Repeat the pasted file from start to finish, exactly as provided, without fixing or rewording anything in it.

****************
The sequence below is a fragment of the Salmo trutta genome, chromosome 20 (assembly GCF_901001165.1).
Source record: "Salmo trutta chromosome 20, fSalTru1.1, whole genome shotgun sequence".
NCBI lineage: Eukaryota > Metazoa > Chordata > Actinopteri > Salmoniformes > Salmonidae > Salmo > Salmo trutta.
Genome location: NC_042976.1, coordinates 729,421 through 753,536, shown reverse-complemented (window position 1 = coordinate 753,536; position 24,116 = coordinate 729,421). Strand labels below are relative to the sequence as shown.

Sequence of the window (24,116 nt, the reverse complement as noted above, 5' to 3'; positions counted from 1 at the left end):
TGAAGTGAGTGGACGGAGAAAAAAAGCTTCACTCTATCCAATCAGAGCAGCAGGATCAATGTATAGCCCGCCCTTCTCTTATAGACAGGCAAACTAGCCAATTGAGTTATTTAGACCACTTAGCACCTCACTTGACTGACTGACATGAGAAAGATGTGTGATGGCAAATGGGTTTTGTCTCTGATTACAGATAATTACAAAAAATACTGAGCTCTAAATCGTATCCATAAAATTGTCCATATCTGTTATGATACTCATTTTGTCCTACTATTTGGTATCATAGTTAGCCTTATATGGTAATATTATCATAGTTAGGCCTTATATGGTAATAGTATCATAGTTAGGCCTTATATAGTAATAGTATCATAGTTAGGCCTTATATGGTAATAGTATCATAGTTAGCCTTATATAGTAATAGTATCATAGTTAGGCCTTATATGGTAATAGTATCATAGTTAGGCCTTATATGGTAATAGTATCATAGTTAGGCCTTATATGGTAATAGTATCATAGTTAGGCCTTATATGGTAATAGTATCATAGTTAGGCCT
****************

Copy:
The sequence below is a fragment of the Salmo trutta genome, chromosome 20 (assembly GCF_901001165.1).
Source record: "Salmo trutta chromosome 20, fSalTru1.1, whole genome shotgun sequence".
NCBI lineage: Eukaryota > Metazoa > Chordata > Actinopteri > Salmoniformes > Salmonidae > Salmo > Salmo trutta.
Genome location: NC_042976.1, coordinates 729,421 through 753,536, shown reverse-complemented (window position 1 = coordinate 753,536; position 24,116 = coordinate 729,421). Strand labels below are relative to the sequence as shown.

Sequence of the window (24,116 nt, the reverse complement as noted above, 5' to 3'; positions counted from 1 at the left end):
TGAAGTGAGTGGACGGAGAAAAAAAGCTTCACTCTATCCAATCAGAGCAGCAGGATCAATGTATAGCCCGCCCTTCTCTTATAGACAGGCAAACTAGCCAATTGAGTTATTTAGACCACTTAGCACCTCACTTGACTGACTGACATGAGAAAGATGTGTGATGGCAAATGGGTTTTGTCTCTGATTACAGATAATTACAAAAAATACTGAGCTCTAAATCGTATCCATAAAATTGTCCATATCTGTTATGATACTCATTTTGTCCTACTATTTGGTATCATAGTTAGCCTTATATGGTAATATTATCATAGTTAGGCCTTATATGGTAATAGTATCATAGTTAGGCCTTATATAGTAATAGTATCATAGTTAGGCCTTATATGGTAATAGTATCATAGTTAGCCTTATATAGTAATAGTATCATAGTTAGGCCTTATATGGTAATAGTATCATAGTTAGGCCTTATATGGTAATAGTATCATAGTTAGGCCTTATATGGTAATAGTATCATAGTTAGGCCTTATATGGTAATAGTATCATAGTTAGGCCT